Kenya hosts timber trade forum
Monday, June 27, 2016 at 14:09
TRAFFIC in Forestry, In Africa

Forestry Directors from Zanzibar, Kenya and Uganda plus the Kenyan Cabinet Secretary Judy Wakhungu and WWF Conservation Manager Jared Bosire © TRAFFIC Nairobi, Kenya, 27th June 2016—Cabinet Secretary Professor Judy Wakhungu today opened the 4th Annual East Africa Timber Trade Stakeholders’ Forum, which focuses on Moving from words to actions: Implementing the Zanzibar Declaration and bi-annual agreements.

The meeting, which is hosted by the Kenya Forest Service (KFS) and WWF Kenya, aims to build on the commitments made in the Zanzibar Declaration on Illegal Trade in Timber and Forest Products (PDF, 3 MB) that was finalized and signed in September last year at the XIV World Forestry Congress in Durban, South Africa.

“This year’s Forum continues to affirm governments’ commitment to improve regional co-operation across Eastern and Southern Africa to curb illegal trade in timber,” said Cabinet Secretary for Environment and Natural Resources, Kenya, Professor Judy Wakhungu.

The Declaration was drawn up by the Forest Authorities of Kenya, Uganda, Mozambique, Madagascar, Tanzania mainland and Zanzibar, and the regional bodies of the Southern African Development Community (SADC) and the East African Community (EAC).

“This week’s meeting in Nairobi intends to flesh out some of the high level commitments in the Declaration, including the need to draw up a unifying strategy among the signatories to curb illegal trade in timber and forest products with actions such as reviewing and amending national legislation to tackle illegal trade in timber better, and to implement action plans on existing agreements”, said Julie Thomson, Head of TRAFFIC’s East Africa Office.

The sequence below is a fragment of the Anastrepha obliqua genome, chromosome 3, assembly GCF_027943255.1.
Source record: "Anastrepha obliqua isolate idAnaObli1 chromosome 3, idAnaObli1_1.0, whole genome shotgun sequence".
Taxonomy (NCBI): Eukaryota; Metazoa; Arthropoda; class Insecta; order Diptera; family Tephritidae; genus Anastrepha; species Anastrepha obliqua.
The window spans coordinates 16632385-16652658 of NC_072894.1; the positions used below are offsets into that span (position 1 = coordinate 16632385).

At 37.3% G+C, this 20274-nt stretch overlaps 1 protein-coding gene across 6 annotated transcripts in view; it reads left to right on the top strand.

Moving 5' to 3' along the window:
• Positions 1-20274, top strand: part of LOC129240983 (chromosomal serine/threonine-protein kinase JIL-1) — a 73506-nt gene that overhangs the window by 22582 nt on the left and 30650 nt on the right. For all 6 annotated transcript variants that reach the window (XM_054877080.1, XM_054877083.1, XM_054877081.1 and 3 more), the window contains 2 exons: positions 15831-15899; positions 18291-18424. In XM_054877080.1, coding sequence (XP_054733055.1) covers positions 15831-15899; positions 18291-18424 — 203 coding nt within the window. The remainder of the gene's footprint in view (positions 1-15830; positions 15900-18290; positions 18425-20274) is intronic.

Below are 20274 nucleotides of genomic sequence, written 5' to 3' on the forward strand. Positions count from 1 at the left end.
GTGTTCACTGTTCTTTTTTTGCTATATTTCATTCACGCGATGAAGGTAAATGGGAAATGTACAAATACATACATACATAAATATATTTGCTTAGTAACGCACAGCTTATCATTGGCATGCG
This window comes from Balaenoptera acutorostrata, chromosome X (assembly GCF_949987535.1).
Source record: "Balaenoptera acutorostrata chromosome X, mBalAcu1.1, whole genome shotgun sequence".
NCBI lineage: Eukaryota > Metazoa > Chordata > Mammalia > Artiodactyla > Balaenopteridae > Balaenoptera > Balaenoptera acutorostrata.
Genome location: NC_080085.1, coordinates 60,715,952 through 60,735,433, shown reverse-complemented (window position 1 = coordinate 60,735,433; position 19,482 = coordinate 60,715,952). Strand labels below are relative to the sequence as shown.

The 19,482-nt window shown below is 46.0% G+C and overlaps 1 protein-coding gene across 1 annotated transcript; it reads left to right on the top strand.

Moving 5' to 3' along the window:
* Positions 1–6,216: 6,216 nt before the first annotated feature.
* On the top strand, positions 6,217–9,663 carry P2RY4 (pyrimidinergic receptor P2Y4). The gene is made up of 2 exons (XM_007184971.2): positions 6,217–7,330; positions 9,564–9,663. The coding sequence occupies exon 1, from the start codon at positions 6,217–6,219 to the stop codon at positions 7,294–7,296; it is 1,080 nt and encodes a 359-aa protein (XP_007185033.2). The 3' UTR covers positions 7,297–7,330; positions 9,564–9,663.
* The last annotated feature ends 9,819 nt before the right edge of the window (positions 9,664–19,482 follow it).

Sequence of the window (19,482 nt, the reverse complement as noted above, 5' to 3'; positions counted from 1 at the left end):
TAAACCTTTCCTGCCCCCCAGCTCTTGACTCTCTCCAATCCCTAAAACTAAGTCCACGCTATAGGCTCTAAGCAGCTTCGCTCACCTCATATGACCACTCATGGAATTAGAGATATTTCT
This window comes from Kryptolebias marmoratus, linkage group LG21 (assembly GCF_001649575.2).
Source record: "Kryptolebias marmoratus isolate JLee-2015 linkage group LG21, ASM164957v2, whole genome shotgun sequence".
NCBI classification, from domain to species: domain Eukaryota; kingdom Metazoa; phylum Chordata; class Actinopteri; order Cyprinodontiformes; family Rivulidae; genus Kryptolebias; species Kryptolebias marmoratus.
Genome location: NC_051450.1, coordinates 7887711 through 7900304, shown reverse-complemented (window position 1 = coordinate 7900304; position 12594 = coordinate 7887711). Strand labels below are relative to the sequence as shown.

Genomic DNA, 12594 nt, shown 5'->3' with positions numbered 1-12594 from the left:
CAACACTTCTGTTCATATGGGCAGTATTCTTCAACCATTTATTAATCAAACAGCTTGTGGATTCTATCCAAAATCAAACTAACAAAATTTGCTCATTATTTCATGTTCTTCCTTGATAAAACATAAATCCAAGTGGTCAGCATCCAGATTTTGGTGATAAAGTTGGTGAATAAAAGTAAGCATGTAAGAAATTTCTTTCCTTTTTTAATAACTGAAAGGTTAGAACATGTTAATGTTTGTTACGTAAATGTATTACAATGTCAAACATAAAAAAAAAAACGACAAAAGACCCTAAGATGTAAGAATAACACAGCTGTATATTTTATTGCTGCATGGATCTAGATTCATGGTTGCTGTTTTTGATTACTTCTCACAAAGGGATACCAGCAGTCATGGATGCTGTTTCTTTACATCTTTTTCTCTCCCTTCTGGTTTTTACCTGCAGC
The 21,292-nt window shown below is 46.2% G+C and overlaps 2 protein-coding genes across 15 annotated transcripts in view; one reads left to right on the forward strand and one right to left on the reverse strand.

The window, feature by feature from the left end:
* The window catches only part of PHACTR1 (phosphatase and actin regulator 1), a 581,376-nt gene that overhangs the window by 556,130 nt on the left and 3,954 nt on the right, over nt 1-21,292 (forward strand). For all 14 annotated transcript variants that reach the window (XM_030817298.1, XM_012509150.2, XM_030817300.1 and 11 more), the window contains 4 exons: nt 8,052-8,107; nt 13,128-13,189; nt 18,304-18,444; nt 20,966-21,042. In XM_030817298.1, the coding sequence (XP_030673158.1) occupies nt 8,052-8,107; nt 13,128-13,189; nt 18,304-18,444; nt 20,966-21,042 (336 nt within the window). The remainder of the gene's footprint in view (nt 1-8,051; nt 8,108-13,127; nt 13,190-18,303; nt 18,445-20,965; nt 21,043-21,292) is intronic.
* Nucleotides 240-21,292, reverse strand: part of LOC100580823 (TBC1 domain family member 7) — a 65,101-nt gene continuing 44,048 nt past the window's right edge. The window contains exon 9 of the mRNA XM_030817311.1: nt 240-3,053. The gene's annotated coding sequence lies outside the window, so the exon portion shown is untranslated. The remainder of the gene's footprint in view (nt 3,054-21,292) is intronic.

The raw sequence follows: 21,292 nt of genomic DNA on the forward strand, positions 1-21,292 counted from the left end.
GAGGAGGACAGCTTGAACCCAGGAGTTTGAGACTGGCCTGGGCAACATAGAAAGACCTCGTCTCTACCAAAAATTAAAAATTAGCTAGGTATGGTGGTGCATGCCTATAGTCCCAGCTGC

“The Zanzibar Declaration was a huge step forward in regional efforts to address the illegal timber trade that robs local communities and national governments of significant income each year. Now those commitments are in place, today is the time to turn the Declaration’s words into action,” said Geofrey Mwanjela, WWF’s Regional Forest Programme Coordinator for Eastern Africa.

During the two-day meeting, Forestry Directors and officers, regional agencies, relevant law enforcement officials, and members of civil society will meet to exchange knowledge while developing and reinforcing partnerships.

Afterwards, a special side meeting for regional Customs and Forestry officials will take place to develop a regional Customs strategy.

The Forum is being co-ordinated by WWF and TRAFFIC, the wildlife trade-monitoring network.  This year’s Forum is financially supported by the UK Government's DFID and the Swedish Government's SIDA.

Article originally appeared on TRAFFIC (http://www.traffic.org/).
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